There is something gratifying about seeing young birds, hatched earlier in the summer, learning about the big, wide world and how to survive in it. We’ve been pleased to see quite a number of the results of successful nesting over the last month or so. On one particular day we felt blessed to spend more than an hour watching the antics of dozens of newly fledged common terns still being fed by their parents in Pemaquid Harbor. The adult terns hovered over schools of some kind of small fish close to the rocky shore, diving down and sometimes coming up with a squirming silvery prize. As soon as they did, the loud, persistent begging calls of their young would erupt, and the fledglings would chase the adult around until the food could be transferred to the hungry youngster.
We are thinking of those tern teenagers and their parents now as we hear the stories of the devastation of Hurricane Dorian on the Bahamas and its impending movement toward the coast of the U.S. That’s because common terns, like so many of Maine’s breeding birds, fly south for the winter. Satellite tagging of common terns in Maine in past years has shown that some of the birds pass near the Bahamas as they move south to their South American wintering grounds. Even in a study of a relatively small number of common terns from a Maine breeding island, a number of them encountered hurricanes along the way.
Our first thoughts related to Hurricane Dorian are of the people of the Bahamas that have endured horrifying winds, flooding, and destruction, and of those here in the U.S. that will, by the time this column appears, also be suffering through Dorian’s sledgehammer conditions.
But of course, birds and other wildlife that are in Dorian’s path are forced into their own fight for survival both during the hurricane and after it passes. We hope that any of our terns passing through on their way south have been able to skirt to the outside edges of the storm and get around it, as satellite tagging has shown some birds to do.
Birders know from experience, though, that many seabirds including terns and also petrels, storm-petrels, boobies (close relatives of the gannet), shearwaters, gulls, and others, are very often caught up in hurricanes (perhaps staying within the eye of the storm) and transported many hundreds of miles from where they started. These exhausted birds are sometimes found by birders far inland on lakes, where they attempt to find food and rest before trying to get back to the sea where they belong. Sadly, many perish.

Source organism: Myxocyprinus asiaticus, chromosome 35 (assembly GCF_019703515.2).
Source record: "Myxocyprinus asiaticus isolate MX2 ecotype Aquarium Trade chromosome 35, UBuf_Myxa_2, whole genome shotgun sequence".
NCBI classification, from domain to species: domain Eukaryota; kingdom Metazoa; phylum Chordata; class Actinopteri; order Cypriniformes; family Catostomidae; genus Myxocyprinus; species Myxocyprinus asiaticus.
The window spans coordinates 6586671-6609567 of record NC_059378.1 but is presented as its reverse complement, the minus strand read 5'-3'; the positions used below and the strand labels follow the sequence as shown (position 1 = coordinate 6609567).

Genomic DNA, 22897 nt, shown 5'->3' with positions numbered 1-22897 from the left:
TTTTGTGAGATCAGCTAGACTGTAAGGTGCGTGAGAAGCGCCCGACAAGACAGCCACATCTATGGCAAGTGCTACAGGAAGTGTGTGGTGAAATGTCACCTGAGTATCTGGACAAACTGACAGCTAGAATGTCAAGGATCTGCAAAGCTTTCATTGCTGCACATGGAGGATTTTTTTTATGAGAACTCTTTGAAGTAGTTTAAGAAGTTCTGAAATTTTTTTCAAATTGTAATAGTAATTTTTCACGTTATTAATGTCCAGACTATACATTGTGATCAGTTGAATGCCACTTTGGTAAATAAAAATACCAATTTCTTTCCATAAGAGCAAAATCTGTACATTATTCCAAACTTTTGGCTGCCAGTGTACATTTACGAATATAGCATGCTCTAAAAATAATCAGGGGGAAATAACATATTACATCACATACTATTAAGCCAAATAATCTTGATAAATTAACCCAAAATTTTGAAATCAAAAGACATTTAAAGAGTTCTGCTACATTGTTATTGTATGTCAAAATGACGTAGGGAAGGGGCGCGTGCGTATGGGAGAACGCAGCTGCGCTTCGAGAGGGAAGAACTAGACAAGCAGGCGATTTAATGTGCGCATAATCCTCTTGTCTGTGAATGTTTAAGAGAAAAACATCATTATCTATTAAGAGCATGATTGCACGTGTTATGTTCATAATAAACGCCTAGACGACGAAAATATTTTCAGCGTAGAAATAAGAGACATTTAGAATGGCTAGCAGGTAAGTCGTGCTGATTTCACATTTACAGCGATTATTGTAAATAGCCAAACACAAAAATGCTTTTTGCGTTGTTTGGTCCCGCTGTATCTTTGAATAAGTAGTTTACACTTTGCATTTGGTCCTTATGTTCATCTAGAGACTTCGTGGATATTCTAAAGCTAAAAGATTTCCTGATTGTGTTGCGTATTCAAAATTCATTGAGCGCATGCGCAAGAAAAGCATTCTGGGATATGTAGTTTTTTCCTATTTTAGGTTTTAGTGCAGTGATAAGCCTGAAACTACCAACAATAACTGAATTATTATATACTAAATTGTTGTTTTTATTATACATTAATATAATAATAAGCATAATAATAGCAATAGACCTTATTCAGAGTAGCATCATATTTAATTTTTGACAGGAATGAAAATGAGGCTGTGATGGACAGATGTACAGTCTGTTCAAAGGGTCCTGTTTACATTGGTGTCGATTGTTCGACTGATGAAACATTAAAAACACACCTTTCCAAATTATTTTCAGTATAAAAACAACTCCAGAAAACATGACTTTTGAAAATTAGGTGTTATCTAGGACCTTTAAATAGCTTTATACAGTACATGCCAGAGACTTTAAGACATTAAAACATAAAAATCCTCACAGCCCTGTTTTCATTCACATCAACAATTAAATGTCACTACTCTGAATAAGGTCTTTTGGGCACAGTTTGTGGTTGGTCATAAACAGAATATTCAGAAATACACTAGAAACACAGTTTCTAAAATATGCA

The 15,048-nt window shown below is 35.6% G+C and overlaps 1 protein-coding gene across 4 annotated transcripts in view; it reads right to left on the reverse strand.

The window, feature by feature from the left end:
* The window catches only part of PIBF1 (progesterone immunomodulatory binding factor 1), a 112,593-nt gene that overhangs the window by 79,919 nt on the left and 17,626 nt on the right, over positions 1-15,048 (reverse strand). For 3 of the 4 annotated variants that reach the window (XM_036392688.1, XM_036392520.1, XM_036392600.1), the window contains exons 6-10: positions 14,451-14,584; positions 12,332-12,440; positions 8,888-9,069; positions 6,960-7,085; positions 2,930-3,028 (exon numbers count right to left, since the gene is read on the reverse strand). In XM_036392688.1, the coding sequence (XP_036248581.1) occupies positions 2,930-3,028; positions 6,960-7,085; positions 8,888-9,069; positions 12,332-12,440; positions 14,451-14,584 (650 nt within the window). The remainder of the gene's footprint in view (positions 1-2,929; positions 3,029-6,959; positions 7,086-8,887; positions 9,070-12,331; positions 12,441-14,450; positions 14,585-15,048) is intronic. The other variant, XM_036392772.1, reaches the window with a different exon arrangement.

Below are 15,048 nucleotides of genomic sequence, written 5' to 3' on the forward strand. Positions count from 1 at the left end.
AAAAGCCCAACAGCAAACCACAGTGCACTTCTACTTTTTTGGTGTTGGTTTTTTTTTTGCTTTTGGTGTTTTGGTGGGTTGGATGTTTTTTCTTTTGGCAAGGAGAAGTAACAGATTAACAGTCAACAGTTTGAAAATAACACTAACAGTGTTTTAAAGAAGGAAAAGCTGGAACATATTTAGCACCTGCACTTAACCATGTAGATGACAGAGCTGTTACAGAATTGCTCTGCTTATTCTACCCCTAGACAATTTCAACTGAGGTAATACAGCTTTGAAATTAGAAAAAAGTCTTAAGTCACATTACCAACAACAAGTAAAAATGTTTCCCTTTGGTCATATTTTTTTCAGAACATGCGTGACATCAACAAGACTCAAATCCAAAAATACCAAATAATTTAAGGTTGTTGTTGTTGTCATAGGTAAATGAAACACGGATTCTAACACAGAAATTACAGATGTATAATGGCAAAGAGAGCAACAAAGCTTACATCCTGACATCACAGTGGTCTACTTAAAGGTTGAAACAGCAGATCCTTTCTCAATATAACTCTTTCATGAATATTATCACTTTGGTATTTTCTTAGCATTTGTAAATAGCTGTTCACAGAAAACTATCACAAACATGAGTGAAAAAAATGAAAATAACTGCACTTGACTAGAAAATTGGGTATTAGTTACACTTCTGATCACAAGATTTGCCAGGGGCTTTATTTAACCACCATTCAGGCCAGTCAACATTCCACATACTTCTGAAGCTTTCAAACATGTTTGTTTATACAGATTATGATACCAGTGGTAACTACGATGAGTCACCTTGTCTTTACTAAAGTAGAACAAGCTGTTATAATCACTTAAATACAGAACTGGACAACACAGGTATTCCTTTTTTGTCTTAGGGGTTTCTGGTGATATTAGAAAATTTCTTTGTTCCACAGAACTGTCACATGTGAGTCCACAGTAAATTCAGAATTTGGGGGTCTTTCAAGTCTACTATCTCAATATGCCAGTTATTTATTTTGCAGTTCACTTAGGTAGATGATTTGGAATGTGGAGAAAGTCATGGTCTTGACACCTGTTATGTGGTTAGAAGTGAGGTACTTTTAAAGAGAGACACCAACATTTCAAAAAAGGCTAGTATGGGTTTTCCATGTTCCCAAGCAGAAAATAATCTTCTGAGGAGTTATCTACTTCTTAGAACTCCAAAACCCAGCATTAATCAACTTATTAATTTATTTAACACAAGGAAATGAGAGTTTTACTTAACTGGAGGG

The Bahamas are one of the most important wintering areas for piping plovers, a species that nests along our southern Maine beaches. We hope that most of them had not yet arrived in the Bahamas, but many piping plovers that nest or migrate through the beach habitats of the coast of the U.S. will have to feel the impact of Dorian. Many readers may also be aware that the Bahamas are the wintering grounds of one of the most endangered breeding songbirds of the U.S., the Kirtland’s warbler. Nesting in only a small area of northern Michigan and locally in northern Wisconsin, the entire population winters in the Bahamas. Fortunately, it seems likely that many Kirtland’s warblers may not have yet arrived in the Bahamas so that most of the population will not be impacted by the direct effects of the storm.
The Bahamas do have a number of endemic species or subspecies of birds, including the Bahama parrot and the Bahama nuthatch (a close relative of the brown-headed nuthatch). The nuthatch, which occurs only in the pine forests of Grand Bahama, was thought to be extinct until last year when a handful were discovered by researchers.
It will be months before the final assessment of the loss and injury to human life and damages to human infrastructure from Hurricane Dorian is known. It will be longer still before we understand its implications for birds and other wildlife.
We will hope and pray for the best outcomes for all.
Jeffrey V. Wells, Ph.D., is a Fellow of the Cornell Lab of Ornithology and Vice President of Boreal Conservation for National Audubon. Dr. Wells is one of the nation's leading bird experts and conservation biologists and author of “Birder’s Conservation Handbook”. His grandfather, the late John Chase, was a columnist for the Boothbay Register for many years. Allison Childs Wells, formerly of the Cornell Lab of Ornithology, is a senior director at the Natural Resources Council of Maine, a nonprofit membership organization working statewide to protect the nature of Maine. Both are widely published natural history writers and are the authors of the book, “Maine’s Favorite Birds” and “Birds of Aruba, Bonaire, and Curaçao: A Site and Field Guide” from Cornell Press.